Twitter Inc (NYSE:TWTR) shares might look like a perfect stock to play a short strategy at this point of time following the downgrades from various analysts. However, borrowing the stock to initiate a short position is becoming difficult nowadays, says a report from Foxbusiness by Adam Samson and Julie VerHage.Twitter

Twitter shares difficult to borrow

Investors play a short strategy (they borrow the share and sell it and buy back it later at a lower price), when they feel that the stock will dip from its current valuation. However, the most important part of the trade is borrowing through an investment bank, but recently it has become very difficult to borrow Twitter Inc (NYSE:TWTR) shares.

“We have not been able to get any additional borrowing to that we already have secured, so we have to stop letting any of our clients take new short positions as we don’t really let them do ‘naked shorting’,” said a senior official at a large brokerage to Foxbusiness.

Regulators have put a ban on naked short selling, where the traders do not have actual ownership of stock, but they short it. According to the official, naked short selling is practiced in case of smaller stocks rather than larger ones. He added that Twitter Inc (NYSE:TWTR) has recently started trading on the stock exchange, which implies that not many people would lend the shares and would prefer to hold them.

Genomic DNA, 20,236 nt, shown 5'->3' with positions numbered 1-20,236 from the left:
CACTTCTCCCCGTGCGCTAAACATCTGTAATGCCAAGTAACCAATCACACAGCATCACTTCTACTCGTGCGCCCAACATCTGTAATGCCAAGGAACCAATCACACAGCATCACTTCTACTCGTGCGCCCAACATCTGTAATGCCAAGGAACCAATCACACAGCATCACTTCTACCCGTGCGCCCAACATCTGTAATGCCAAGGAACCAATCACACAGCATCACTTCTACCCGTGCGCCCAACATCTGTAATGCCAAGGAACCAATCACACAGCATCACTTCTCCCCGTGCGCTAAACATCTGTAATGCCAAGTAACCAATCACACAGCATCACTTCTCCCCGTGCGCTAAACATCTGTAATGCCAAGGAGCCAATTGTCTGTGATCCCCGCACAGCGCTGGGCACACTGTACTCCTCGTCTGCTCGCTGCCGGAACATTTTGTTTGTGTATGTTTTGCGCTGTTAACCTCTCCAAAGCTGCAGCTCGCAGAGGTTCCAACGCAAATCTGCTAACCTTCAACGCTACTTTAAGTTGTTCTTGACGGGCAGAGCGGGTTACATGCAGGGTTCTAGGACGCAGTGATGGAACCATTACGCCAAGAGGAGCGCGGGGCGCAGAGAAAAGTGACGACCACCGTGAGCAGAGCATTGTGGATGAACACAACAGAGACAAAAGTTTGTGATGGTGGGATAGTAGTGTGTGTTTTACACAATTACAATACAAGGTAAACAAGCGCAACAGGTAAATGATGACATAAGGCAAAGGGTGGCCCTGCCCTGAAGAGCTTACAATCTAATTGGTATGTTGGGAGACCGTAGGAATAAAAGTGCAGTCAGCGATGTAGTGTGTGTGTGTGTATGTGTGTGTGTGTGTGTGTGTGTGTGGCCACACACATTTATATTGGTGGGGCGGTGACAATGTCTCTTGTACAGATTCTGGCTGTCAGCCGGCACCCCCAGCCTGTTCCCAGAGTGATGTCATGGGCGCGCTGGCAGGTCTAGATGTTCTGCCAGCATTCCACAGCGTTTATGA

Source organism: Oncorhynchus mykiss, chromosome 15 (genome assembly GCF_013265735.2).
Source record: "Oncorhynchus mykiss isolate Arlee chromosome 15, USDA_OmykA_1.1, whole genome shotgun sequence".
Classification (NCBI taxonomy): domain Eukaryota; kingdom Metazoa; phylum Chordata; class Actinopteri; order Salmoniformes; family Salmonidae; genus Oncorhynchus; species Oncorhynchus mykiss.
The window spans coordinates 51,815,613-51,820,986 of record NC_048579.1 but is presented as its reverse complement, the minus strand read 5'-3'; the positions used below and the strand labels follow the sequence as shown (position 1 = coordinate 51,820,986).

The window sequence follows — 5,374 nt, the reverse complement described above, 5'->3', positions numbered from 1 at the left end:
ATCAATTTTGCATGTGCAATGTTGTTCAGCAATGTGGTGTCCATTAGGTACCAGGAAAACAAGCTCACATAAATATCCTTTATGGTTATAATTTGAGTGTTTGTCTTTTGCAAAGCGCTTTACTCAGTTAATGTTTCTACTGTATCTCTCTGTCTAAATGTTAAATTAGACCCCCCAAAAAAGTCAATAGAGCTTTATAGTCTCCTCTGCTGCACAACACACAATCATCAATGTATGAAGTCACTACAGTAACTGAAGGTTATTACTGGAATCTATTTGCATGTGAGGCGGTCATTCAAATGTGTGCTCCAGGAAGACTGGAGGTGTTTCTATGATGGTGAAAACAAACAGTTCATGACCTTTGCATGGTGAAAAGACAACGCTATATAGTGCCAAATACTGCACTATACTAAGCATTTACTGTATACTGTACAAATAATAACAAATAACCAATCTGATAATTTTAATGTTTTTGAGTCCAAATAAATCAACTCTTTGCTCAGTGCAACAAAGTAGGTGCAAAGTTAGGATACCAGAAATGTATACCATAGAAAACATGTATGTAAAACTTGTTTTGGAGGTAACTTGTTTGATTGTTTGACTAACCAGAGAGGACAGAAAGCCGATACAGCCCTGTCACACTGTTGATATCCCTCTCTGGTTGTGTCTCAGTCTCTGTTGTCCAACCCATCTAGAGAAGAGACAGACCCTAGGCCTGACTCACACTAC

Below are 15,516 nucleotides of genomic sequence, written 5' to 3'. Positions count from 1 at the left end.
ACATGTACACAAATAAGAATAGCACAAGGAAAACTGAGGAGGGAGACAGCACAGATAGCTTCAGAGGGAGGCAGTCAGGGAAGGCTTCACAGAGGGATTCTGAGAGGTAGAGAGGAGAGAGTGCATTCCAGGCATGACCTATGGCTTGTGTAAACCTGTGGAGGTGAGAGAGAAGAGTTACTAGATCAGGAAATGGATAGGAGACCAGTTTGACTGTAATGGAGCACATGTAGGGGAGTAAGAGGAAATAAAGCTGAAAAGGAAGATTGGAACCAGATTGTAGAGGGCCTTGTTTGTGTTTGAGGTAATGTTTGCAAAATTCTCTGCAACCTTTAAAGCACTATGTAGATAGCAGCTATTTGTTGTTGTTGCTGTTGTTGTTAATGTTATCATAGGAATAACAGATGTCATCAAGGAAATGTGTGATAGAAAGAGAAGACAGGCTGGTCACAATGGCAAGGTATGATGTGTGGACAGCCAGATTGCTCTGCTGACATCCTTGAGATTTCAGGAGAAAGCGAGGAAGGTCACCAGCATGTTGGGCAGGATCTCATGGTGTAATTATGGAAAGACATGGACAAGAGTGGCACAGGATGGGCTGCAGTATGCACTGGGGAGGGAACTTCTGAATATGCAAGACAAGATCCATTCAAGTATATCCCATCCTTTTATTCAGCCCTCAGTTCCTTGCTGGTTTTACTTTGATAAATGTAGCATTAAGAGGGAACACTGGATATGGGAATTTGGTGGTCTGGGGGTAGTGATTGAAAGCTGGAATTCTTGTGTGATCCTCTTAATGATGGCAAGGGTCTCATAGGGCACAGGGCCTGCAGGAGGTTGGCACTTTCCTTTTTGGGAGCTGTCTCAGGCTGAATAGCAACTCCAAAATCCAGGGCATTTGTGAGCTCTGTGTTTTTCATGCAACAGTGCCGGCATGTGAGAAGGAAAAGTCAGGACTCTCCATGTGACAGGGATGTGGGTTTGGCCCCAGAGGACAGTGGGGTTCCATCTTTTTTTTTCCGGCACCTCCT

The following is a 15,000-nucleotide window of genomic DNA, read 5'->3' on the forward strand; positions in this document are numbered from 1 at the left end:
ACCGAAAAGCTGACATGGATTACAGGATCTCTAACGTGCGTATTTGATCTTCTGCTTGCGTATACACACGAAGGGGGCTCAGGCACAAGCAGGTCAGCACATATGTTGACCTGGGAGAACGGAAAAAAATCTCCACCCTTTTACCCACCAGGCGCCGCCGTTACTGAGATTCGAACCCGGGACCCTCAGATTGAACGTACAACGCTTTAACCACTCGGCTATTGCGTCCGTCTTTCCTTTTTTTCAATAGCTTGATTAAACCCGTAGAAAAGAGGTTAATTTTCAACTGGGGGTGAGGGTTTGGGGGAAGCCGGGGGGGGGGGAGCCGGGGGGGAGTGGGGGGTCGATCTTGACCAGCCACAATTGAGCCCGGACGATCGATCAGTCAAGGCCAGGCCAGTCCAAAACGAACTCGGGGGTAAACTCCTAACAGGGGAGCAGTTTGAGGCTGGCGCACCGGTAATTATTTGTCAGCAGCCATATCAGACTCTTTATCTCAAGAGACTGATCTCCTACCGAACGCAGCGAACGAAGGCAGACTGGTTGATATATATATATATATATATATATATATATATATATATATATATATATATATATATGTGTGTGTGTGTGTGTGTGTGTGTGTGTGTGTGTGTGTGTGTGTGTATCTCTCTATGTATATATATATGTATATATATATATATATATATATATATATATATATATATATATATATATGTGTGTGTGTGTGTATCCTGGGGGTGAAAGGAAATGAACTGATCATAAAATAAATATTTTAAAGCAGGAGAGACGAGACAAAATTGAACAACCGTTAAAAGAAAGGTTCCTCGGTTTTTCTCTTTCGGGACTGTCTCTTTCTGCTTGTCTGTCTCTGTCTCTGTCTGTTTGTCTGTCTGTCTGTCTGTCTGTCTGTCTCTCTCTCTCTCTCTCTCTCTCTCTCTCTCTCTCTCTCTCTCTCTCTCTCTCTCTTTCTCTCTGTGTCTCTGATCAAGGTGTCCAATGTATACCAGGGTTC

What experts feel

According to Santosh Rao, who is the head of research in Greencrest Capital, not many people want to part with Twitter stock, instead, they want to keep a hold position on the stock.

Timothy Smith, executive vice president at SunGard Astec Analytics, said that since the last month Twitter Inc (NYSE:TWTR) shares have become more difficult to borrow. Astec Analytics stated that average fee to borrow shares was 2.43% on an annual basis on January 3 while the rebate was -4.87% on the same basis. A negative rebate indicates the amount paid by investors to the dealers for borrowing the shares. Rebate was at its top level since November 14, which is one week after Twitter started to trade in public markets, but at present the fee is at its highest since November 15.